Why should one do semantics? There is a quote from Davidson (I think I read it in the early chapters of the Heim and Kratzer text) that says roughly, semantics should not tell you anything you don’t already know as a speaker of the language. My question is obviously directed at specific kinds of semantics, namely formal semantics in either the Montagovian or Davidsonian paradigm. It applies somewhat to other kinds though. If these theories aren’t telling us anything about the meaning of sentences that we didn’t already know, what is the reason for pursuing them? There are a few technical kinks to work out in different places. In the Montagovian tradition there are problems with type mismatching and non-intersective adjectives. In the Davidsonian tradition there are problems with context sensitivity.

I suppose that philosophers are interested in semantics because it is supposed to make clearer some philosophical problems. The best example of this would be to help in coming up with a general theory of meaning. By creating semantic theories for different languages, we can see what sorts of properties they share, and so what sorts of properties meaning itself has.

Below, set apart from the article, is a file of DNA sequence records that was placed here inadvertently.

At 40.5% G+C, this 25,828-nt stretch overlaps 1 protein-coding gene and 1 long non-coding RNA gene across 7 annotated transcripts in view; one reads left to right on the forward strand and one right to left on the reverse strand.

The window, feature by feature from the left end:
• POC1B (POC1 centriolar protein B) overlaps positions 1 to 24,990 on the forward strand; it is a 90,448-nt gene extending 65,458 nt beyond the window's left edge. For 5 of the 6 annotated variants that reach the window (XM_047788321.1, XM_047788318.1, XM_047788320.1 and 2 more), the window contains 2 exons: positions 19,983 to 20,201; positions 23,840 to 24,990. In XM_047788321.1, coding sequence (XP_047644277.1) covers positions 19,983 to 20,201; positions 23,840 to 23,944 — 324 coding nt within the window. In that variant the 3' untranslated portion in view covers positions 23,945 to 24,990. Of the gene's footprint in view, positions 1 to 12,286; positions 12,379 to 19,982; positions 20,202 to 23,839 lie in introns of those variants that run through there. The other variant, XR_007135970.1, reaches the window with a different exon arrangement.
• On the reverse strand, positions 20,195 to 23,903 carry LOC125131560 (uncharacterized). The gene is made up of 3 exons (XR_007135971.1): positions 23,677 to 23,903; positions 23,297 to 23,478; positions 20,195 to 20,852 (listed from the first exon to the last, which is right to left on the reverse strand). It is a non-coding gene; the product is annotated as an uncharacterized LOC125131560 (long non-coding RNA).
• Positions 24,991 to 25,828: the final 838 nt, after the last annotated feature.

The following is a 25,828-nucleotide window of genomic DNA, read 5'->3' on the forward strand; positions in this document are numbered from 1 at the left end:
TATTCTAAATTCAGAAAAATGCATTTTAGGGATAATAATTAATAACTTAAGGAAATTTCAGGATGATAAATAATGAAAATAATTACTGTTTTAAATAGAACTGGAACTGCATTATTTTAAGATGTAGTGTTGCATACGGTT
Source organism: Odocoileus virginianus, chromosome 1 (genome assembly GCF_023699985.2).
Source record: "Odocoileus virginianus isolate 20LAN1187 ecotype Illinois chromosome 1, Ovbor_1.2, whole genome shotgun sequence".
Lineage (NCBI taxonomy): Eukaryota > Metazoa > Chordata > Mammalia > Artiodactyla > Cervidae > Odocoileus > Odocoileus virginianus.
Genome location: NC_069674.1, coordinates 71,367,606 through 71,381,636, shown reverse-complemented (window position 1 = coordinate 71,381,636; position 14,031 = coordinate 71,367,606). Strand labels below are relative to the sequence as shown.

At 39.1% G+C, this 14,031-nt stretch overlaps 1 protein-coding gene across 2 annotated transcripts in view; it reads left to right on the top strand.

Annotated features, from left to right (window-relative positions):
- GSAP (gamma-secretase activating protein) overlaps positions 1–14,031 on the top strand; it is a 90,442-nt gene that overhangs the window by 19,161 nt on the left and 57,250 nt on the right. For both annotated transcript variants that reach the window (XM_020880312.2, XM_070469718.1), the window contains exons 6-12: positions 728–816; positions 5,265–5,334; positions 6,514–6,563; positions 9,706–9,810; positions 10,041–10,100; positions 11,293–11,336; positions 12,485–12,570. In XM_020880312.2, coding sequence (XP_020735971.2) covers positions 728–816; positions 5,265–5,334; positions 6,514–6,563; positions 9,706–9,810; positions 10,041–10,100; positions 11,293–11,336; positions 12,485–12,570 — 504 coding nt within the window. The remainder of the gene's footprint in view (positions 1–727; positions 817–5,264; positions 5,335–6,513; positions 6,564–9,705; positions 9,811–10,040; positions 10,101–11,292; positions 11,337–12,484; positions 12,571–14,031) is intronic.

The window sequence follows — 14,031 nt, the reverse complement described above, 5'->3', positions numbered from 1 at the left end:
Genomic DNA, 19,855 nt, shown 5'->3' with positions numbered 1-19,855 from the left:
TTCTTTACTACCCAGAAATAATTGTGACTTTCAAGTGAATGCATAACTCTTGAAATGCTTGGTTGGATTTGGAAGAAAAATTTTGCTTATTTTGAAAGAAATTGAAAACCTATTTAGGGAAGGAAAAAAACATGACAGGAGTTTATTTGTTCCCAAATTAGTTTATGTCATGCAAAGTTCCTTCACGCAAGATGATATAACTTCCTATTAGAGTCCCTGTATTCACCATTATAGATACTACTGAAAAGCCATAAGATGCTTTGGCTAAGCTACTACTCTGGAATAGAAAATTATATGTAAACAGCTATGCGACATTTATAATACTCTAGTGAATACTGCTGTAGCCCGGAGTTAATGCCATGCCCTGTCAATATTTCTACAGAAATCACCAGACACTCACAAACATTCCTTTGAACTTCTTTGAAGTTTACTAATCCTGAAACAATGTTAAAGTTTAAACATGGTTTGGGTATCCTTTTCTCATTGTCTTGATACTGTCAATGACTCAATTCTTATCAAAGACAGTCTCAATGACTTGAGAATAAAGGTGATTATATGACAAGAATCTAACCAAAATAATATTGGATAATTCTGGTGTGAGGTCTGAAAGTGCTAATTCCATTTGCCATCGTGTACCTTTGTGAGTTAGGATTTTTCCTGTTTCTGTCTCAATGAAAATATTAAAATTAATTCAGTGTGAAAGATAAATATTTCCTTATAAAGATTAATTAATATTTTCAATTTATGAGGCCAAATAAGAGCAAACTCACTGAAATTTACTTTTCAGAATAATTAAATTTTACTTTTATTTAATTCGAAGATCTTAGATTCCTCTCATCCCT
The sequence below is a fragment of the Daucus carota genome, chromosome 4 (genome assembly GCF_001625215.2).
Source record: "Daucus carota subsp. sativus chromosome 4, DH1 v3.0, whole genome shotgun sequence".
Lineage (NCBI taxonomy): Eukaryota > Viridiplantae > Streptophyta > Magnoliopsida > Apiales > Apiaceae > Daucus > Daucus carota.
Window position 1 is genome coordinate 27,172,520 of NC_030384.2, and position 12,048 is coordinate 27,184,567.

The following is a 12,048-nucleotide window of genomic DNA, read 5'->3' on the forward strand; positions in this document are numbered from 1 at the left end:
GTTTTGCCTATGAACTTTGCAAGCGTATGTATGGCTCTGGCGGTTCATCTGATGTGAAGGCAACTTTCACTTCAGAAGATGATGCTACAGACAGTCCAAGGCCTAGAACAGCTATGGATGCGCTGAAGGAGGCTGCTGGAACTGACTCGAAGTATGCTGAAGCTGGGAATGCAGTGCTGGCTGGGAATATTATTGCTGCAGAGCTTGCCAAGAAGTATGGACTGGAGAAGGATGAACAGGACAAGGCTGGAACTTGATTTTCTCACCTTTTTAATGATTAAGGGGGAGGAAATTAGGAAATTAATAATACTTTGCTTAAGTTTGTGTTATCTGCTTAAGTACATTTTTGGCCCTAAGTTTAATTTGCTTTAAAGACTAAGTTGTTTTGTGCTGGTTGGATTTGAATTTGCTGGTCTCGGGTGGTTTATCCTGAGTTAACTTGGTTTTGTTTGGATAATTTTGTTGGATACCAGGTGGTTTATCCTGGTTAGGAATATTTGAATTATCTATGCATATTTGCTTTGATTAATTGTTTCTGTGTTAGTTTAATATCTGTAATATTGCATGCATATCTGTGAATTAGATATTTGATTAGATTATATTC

Another shot at an answr is that by getting clear about what the formal meaning of a sentence is, then we have taken a step at getting natural language into a form on which we can do serious logical inquiry. We can start proving theorems and finding out what follows from what. This is an extension of the Fregean-Russellian idea about the logical form of language.

Maybe producing clear, formal truth-conditions for sentences will help us make sense of philosophically loaded words like ‘necessity’ or ‘virtue’. This seems pretty doubtful.

Studying syntax, as linguists do it, gives (or is purported to give) a glimpse of the furniture of the human mind, so even if nothing else comes of syntactic theory, it will have given us some more understanding about the mind. Of course, it looks like other stuff will come of syntactic theory, so it is doing pretty well for itself.